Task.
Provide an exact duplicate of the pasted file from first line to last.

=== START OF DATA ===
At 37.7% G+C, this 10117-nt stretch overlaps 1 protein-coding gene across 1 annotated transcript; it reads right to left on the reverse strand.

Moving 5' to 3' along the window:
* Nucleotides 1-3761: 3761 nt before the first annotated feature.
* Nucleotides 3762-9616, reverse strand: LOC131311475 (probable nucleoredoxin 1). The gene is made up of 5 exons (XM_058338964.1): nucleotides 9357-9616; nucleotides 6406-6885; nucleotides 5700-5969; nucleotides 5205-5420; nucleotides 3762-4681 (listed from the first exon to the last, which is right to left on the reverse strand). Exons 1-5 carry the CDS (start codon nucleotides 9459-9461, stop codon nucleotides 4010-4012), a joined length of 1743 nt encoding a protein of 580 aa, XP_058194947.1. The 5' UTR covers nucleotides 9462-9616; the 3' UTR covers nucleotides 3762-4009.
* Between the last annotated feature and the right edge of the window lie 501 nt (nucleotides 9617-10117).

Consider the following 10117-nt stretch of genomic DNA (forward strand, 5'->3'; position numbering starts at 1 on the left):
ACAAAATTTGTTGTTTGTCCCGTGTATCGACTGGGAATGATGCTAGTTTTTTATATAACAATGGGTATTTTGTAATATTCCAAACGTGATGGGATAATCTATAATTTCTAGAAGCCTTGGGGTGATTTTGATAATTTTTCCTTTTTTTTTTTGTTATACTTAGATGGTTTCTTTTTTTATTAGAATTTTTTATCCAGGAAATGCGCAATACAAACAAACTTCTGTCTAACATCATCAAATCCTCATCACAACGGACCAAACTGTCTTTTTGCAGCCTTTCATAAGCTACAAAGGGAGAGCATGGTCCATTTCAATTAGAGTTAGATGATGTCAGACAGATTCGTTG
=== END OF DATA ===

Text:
At 37.7% G+C, this 10117-nt stretch overlaps 1 protein-coding gene across 1 annotated transcript; it reads right to left on the reverse strand.

Moving 5' to 3' along the window:
* Nucleotides 1-3761: 3761 nt before the first annotated feature.
* Nucleotides 3762-9616, reverse strand: LOC131311475 (probable nucleoredoxin 1). The gene is made up of 5 exons (XM_058338964.1): nucleotides 9357-9616; nucleotides 6406-6885; nucleotides 5700-5969; nucleotides 5205-5420; nucleotides 3762-4681 (listed from the first exon to the last, which is right to left on the reverse strand). Exons 1-5 carry the CDS (start codon nucleotides 9459-9461, stop codon nucleotides 4010-4012), a joined length of 1743 nt encoding a protein of 580 aa, XP_058194947.1. The 5' UTR covers nucleotides 9462-9616; the 3' UTR covers nucleotides 3762-4009.
* Between the last annotated feature and the right edge of the window lie 501 nt (nucleotides 9617-10117).

Consider the following 10117-nt stretch of genomic DNA (forward strand, 5'->3'; position numbering starts at 1 on the left):
ACAAAATTTGTTGTTTGTCCCGTGTATCGACTGGGAATGATGCTAGTTTTTTATATAACAATGGGTATTTTGTAATATTCCAAACGTGATGGGATAATCTATAATTTCTAGAAGCCTTGGGGTGATTTTGATAATTTTTCCTTTTTTTTTTTGTTATACTTAGATGGTTTCTTTTTTTATTAGAATTTTTTATCCAGGAAATGCGCAATACAAACAAACTTCTGTCTAACATCATCAAATCCTCATCACAACGGACCAAACTGTCTTTTTGCAGCCTTTCATAAGCTACAAAGGGAGAGCATGGTCCATTTCAATTAGAGTTAGATGATGTCAGACAGATTCGTTG